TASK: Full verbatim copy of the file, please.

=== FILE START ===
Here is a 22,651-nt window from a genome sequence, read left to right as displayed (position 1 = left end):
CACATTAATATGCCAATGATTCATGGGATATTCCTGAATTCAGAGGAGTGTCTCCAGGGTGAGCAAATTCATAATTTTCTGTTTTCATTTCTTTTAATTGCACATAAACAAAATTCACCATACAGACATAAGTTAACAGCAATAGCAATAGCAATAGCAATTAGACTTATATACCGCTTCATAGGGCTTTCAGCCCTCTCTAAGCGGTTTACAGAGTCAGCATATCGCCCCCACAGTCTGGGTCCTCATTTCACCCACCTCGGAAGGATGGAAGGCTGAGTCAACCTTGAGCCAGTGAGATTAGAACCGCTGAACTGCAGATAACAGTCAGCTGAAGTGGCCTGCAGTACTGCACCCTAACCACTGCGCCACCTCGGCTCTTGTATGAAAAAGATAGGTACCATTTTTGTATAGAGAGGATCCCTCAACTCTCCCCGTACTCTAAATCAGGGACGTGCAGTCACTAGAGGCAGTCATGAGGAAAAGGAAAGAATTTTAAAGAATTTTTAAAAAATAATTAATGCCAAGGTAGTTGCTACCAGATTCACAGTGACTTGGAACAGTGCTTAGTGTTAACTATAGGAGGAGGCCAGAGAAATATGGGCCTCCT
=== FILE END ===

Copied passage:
Here is a 22,651-nt window from a genome sequence, read left to right as displayed (position 1 = left end):
CACATTAATATGCCAATGATTCATGGGATATTCCTGAATTCAGAGGAGTGTCTCCAGGGTGAGCAAATTCATAATTTTCTGTTTTCATTTCTTTTAATTGCACATAAACAAAATTCACCATACAGACATAAGTTAACAGCAATAGCAATAGCAATAGCAATTAGACTTATATACCGCTTCATAGGGCTTTCAGCCCTCTCTAAGCGGTTTACAGAGTCAGCATATCGCCCCCACAGTCTGGGTCCTCATTTCACCCACCTCGGAAGGATGGAAGGCTGAGTCAACCTTGAGCCAGTGAGATTAGAACCGCTGAACTGCAGATAACAGTCAGCTGAAGTGGCCTGCAGTACTGCACCCTAACCACTGCGCCACCTCGGCTCTTGTATGAAAAAGATAGGTACCATTTTTGTATAGAGAGGATCCCTCAACTCTCCCCGTACTCTAAATCAGGGACGTGCAGTCACTAGAGGCAGTCATGAGGAAAAGGAAAGAATTTTAAAGAATTTTTAAAAAATAATTAATGCCAAGGTAGTTGCTACCAGATTCACAGTGACTTGGAACAGTGCTTAGTGTTAACTATAGGAGGAGGCCAGAGAAATATGGGCCTCCT